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Microsoft Internet Explorer Mozilla Netscape The Courts United States

Internet Explorer Antitrust Case Set To Expire 176

Posted by timothy
from the all-seeing-and-wise-benevolent-gov't-saved-us dept.
jbrodkin writes "The judgment in United States vs. Microsoft is on the verge of expiring, nearly a decade after antitrust officials ruled Microsoft unfairly limited competition against its Internet Explorer browser. Microsoft has two more weeks to fulfill the final requirements in the antitrust case, which is scheduled to expire on May 12. Although Netscape ultimately didn't benefit, the settlement seems to have done its job. From a peak of 95% market share, by some estimates Internet Explorer now has less than half of the browser market. Microsoft, of course, filed its own antitrust action against Google this week, and even commented publicly on the irony of its doing so, noting that Microsoft has 'spent more than a decade wearing the shoe on the other foot.'"
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Internet Explorer Antitrust Case Set To Expire

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  • Re:wrong (Score:1, Informative)

    by no known priors (1948918) on Thursday March 31, 2011 @11:09PM (#35685552)

    To settle its own antitrust suit back in 2002, Microsoft had to agree to new Windows licensing requirements and "a prohibition on retaliation against OEMs for promoting competing middleware and operating systems." Although roughly nine out of 10 desktops and laptops still run Windows, Department of Justice documents say "these provisions are working as planned," and note that "Dell has begun to ship PCs loaded with the Linux operating system in place of Windows."

    ---
    I have to say, it's all part of the same systematic tactics to crush competition. By forcing Netscape out of the market, MS could potentially sell more copies of IIS, what with the MSIE only extensions. Netscape was not just competing for browser share. Not to mention another quote: "Microsoft's anticompetitive activities also affected Sun's Java technologies. "

    Also, the article talks a lot about Google. Microsoft is basically being hypocritical. But that's not news. It's not news that a corporation wants to be able to screw over consumers and competitor, but objects to competitor doing the same.

    Personally I use Google search because it seems to work the best for me. However, I never let 'em set cookies, and rarely let 'em run JavaScript. I don't use any other Google tool on a regular basis ('cept for Maps). I don't trust Google, but I don't trust any big corporation. Fuck 'em all.

  • Re:wrong (Score:5, Informative)

    by bloodhawk (813939) on Thursday March 31, 2011 @11:10PM (#35685560)
    but they did allow OEM's to use other operating systems. The issue was that they gave preferrential pricing to OEM's that agreed to pay based on the number of machines they shipped, hence the best pricing came by licensing for every machine. bas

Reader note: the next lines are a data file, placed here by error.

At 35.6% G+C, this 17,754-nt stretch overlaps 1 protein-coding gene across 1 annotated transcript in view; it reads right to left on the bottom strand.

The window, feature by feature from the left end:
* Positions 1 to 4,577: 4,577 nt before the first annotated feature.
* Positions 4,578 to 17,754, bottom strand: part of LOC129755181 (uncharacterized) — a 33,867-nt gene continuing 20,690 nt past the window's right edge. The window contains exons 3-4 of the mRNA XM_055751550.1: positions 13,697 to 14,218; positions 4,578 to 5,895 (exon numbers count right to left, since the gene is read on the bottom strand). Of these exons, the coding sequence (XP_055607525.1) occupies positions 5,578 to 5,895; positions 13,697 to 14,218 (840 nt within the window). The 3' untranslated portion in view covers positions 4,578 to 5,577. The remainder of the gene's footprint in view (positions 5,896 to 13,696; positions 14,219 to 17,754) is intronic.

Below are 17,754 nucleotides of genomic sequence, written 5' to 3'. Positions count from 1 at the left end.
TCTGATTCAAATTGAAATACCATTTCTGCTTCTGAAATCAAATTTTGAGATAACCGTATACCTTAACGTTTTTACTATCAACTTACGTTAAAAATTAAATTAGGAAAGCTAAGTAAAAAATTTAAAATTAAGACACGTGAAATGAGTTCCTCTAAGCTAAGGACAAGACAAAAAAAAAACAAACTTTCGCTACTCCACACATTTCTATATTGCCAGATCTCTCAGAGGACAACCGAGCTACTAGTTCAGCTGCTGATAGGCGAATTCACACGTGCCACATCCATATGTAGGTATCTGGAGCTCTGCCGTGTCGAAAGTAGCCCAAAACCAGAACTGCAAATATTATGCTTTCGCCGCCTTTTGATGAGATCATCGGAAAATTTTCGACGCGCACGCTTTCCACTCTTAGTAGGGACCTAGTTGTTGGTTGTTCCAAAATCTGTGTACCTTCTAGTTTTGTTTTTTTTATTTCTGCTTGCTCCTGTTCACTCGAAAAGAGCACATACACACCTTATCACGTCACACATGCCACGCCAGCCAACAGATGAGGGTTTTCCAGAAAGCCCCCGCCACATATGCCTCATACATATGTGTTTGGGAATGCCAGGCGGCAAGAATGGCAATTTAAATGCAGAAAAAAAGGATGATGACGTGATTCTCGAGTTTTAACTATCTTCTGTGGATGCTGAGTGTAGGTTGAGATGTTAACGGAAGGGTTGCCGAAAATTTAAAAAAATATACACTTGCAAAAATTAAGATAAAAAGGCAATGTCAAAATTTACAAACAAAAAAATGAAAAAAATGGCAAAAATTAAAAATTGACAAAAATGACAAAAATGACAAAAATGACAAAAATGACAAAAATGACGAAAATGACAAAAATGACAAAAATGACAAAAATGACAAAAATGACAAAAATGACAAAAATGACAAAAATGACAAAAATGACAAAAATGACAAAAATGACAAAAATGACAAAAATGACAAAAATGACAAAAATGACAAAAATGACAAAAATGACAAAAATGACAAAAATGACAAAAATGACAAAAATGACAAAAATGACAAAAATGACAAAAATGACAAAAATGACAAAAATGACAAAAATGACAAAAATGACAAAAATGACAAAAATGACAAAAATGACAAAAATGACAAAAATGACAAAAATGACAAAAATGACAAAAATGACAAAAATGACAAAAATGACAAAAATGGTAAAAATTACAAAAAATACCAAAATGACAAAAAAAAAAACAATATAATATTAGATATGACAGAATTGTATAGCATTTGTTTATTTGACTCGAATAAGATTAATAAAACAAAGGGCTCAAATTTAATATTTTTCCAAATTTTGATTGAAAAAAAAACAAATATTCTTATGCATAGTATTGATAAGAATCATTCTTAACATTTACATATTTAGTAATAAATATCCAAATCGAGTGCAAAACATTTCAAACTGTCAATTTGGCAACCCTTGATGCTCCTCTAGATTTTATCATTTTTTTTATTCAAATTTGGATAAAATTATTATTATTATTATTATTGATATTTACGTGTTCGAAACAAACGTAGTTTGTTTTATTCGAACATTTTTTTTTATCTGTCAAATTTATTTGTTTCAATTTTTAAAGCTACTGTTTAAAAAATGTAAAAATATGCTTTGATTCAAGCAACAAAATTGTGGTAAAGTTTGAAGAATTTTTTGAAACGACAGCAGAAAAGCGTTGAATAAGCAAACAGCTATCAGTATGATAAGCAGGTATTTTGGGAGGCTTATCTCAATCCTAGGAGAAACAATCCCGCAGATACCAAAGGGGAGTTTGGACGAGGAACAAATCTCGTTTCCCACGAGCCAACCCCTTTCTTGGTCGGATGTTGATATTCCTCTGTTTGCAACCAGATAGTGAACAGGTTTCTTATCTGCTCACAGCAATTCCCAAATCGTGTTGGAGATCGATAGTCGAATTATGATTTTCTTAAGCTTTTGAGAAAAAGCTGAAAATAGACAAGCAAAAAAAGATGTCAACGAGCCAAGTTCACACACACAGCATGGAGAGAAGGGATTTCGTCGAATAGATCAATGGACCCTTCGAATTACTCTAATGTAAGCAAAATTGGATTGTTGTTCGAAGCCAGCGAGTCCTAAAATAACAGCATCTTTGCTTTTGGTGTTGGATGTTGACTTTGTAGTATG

• by shutdown -p now (807394) on Friday April 01, 2011 @12:24AM (#35685860) Journal

    Perhaps when Netscape was just starting out, IE may have been somewhat better from a UI standpoint only, with fancy hooks into the OS of the day

    In terms of web standards IE5 and IE6 were significantly better than competing versions of Netscape. And, no, this wasn't back when Netscape "was just starting out" (that was way before IE1!), but it was in the last days of Netscape.

    trying to control the internet by stifling web development into a proprietary lock-in scheme designed to generate wealth rather than deliver what people want.

    Um, did you miss the whole Netscape proprietary <layer> thingy, when there would be sites on the Net that would say "This website requires Netscape Navigator"?

  • A stacked deck (Score:4, Informative)

    by Brian Kendig (1959) on Friday April 01, 2011 @10:17AM (#35688708) Homepage

    For all of you who are pointing out, with some rightness, that Netscape Communicator 4 had quality issues - let me remind you of something.

    This was the time period when Microsoft had decided to, as a Microsoft executive stated during the antitrust trial, "cut off [Netscape's] air supply". For each product Netscape was trying to make money on - web servers, proxy servers, ecommerce solutions - Microsoft was giving away a workalike product for free, funded with the earnings from Microsoft Windows.

    And, at the same time, Microsoft was forcing its OEM partners to keep Netscape Communicator off the computers they sold. Any company that refused would no longer get volume licensing discounts on Windows, which would then price their computers out of the market.

    So Netscape was starved for cash at the same time as it had to put in a lot of effort to keep up with the extremely-well-funded Internet Explorer. There was no way that Netscape could have survived, much less competed, against this.

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